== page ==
Tuesday, January 5, 2010

Dominica Jean

Memories of Grunda’s Cooking

It was a Saturday afternoon, and I was heading to Grunda’s house with my mom. I walked into the house and could hear my grandma pounding something. I wascurious. I walked a little farther and saw her arm going up and down and hitting the table. I then walked a little farther and saw she had a bowl of dough and was pounding the dough to make bread. I got excited and said, “Grunda can I pound the bread with you?”

She said, “Of course , Dominica, you can.”

I ran over to where she wasstanding and started pounding my heart out. She said, "You are doing a really good job, Dominica; you should make bread more often." I just smiled and kept on pounding.

Homemade bread has been in our family from generation to generation. I started eating homemade bread when I was 1 or 2 and have loved it ever since. I started helping my Grunda make homemade bread when I was little and always loved going over there to make it. When we got done making the dough and pounding the dough and letting it rise, we put the bread in loaf pans and put it in the oven for about 35 minutes. While we were waiting for that delicious bread to come out, Grunda and I would play a little game of cards.

Our cards games usually never seemed fair to me, because Grunda always won, and I always lost. Well, I didn’t care that much because I just loved being with Grunda. Ding! We heard the timer go off, and we rushed to the oven. We smelled the brown, wonderful, hot bread. Grunda got her pot holders and pulled out the bread and put in on top of the stove. She went to the refrigerator and pulled out a stick of butter.

I said, “Grunda what are you doing with that stick of butter?”

She said, “I rub the stick of butter on top of the bread to keep the bread moist so it will be fluffier when you eat it.”

I couldn’t wait to eat the bread. I went to get the knife to cut the bread and Grunda stopped me, and I said, “Grunda why are you stopping me?”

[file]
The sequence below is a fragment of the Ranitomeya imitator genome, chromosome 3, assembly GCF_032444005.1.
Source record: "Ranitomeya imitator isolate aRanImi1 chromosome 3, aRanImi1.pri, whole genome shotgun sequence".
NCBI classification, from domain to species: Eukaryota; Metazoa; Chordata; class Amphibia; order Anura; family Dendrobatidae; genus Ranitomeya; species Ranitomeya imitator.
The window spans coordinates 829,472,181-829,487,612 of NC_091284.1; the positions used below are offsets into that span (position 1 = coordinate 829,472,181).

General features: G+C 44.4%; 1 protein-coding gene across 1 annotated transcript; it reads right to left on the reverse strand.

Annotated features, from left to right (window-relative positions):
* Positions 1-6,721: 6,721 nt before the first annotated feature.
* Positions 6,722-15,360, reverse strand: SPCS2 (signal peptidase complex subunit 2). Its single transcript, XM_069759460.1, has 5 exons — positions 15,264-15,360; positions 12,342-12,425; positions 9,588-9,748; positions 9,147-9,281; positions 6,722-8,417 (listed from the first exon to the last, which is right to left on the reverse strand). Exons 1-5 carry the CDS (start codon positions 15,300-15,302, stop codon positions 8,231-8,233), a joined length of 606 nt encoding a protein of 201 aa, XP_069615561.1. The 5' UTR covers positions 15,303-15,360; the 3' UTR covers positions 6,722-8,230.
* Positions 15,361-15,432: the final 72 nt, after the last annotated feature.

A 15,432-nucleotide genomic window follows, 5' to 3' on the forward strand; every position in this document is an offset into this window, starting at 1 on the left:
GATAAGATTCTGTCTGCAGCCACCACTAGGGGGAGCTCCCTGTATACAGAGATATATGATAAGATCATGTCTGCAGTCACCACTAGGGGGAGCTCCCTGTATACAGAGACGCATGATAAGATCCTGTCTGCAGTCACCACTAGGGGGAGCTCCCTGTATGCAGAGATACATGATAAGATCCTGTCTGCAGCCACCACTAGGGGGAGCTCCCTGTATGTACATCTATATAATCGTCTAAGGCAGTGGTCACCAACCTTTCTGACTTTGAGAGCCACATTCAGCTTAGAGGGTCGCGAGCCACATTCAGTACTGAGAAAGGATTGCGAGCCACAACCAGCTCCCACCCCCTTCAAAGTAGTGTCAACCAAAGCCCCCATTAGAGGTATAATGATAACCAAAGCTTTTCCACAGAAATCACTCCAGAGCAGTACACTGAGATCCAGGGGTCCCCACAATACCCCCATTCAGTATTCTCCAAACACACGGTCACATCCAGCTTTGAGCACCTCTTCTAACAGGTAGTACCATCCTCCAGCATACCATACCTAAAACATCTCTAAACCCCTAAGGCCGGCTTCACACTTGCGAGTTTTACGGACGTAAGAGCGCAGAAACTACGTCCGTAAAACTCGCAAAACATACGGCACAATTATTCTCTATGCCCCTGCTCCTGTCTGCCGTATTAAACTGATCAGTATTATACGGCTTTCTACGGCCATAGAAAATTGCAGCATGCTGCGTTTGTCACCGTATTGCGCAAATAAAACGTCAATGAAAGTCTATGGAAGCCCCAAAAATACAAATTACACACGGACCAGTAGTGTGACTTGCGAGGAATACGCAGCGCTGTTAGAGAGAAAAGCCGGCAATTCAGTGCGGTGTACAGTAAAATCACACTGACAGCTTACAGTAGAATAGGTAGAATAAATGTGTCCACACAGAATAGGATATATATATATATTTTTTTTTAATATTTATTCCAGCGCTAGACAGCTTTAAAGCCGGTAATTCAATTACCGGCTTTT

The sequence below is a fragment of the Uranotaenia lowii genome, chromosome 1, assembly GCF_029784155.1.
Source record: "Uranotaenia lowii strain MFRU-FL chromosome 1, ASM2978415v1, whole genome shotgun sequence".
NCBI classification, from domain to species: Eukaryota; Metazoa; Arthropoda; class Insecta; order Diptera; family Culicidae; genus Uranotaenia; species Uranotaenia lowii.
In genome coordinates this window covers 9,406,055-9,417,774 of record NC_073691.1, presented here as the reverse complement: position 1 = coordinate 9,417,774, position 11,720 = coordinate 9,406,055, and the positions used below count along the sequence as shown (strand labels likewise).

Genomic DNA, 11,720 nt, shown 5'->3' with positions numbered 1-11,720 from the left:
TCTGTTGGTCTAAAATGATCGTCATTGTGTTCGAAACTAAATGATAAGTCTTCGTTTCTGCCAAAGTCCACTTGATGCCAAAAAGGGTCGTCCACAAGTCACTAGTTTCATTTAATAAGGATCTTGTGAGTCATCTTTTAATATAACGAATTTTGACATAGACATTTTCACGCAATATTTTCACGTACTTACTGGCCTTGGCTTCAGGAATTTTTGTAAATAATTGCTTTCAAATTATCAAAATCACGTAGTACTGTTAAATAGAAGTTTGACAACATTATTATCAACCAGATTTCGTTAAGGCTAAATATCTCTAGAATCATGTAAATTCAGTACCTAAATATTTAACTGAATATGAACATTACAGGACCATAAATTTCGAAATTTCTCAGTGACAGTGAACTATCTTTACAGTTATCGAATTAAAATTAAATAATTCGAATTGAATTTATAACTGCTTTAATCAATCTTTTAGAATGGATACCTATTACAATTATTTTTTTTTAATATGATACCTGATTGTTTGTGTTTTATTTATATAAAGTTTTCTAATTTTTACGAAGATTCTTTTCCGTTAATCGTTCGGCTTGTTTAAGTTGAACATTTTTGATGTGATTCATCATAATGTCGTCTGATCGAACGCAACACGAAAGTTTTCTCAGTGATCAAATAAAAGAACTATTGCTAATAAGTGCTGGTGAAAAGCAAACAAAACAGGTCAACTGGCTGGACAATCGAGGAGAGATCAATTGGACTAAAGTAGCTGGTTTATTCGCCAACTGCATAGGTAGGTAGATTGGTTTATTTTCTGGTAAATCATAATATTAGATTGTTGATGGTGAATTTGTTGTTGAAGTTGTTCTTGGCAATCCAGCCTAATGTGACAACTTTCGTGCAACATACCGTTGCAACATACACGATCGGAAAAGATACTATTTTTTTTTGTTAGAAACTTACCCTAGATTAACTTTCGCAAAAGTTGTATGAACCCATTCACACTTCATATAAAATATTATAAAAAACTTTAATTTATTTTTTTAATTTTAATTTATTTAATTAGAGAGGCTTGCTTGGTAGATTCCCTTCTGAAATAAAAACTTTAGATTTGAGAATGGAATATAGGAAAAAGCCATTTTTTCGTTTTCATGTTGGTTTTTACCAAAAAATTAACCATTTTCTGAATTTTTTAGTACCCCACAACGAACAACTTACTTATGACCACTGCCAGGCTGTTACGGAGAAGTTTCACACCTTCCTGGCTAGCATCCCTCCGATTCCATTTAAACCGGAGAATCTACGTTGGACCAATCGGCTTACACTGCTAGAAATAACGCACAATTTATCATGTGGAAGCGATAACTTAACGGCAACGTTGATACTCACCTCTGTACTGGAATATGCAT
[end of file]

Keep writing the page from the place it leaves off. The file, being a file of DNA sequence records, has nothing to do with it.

She said, “You have to wait until the bread cools down, or you will ruin the bread, and it won’t cut as easy as you want it to.”

I said, “Okay I will wait.” I said I would wait, but I really couldn’t wait. I really wanted some of Grunda’s homemade bread with some butter. I kept staring at that delicious smelling bread, and I couldn’t wait any longer.

While, I was staring at the bread, Grunda went over there and touched the bread, and she said, “ It is cooler now, so, Dominica, you can have a slice of bread.” I got so excited that I got a plate, a butter knife, and was ready to get that slice of bread on my plate and get the butter on the bread.

I went to the table to sit down and was waiting for Grunda to come sit down with me before I started eating. I folded my slice of bread and began eating it. I stuffed that big homemade bread into my little mouth and got butter all over my face. Grunda started laughing, and I didn’t care. I loved her homemade bread and could eat it every day.
Basic White Bread 11

3 Packages dry or compressed yeast
4 cups warm water, 113 degrees Fahrenheit
3 tablespoons sugar
1 tablespoon salt

1/3 cup of melted butter or margarine
11 to 12 cups of white flour

Combine yeast and water in a large mixing bowl (refer to Ingredients, page 7). Stir with a fork until dissolved. Blend in the sugar, salt, and butter. Beat in 4 cups of flour with a rubber spatula until the batter is smooth. Gradually add sufficient flour to make a soft, workable dough that pulls away from sides of the bowl. Turn dough out on a lightly floured board and knead 15 minutes, or until smooth and elastic. Add more flour in small portions in necessary to cut stickiness, but do not allow dough to become dry. Rest, if you tire kneading. When using a heavy mixer with a dough hook, follow directions as described. Knead at the Number 1 position for 8 minutes and finish by hand 4 or 5 minutes. Place the dough in a large, warm, greased bowl, turning to coat the top. Cover loosely with a plastic wrap and a towel. Allow to double in bulk, approximately 1 hour.
Punch down the dough, turn out on a floured board and knead 3 to 5 minutes. Place dough back in the bowl, recover and allow to double a second time, about 45 minutes.
Turn dough out on a floured surface and knead lightly. Cover and let rest 10 minutes. Shape in 4 loaves and place in greased loaf pans (8 ½ x4 ½ x 2 ½ ). Cover with a towel and let rise to tops of pans, about 45 minutes. Bake in a preheated 400 degree oven for 35 minutes. Remove from oven and turn out on wire racks to cool. Brush tops while hot with melted butter if a softer crust is desired.

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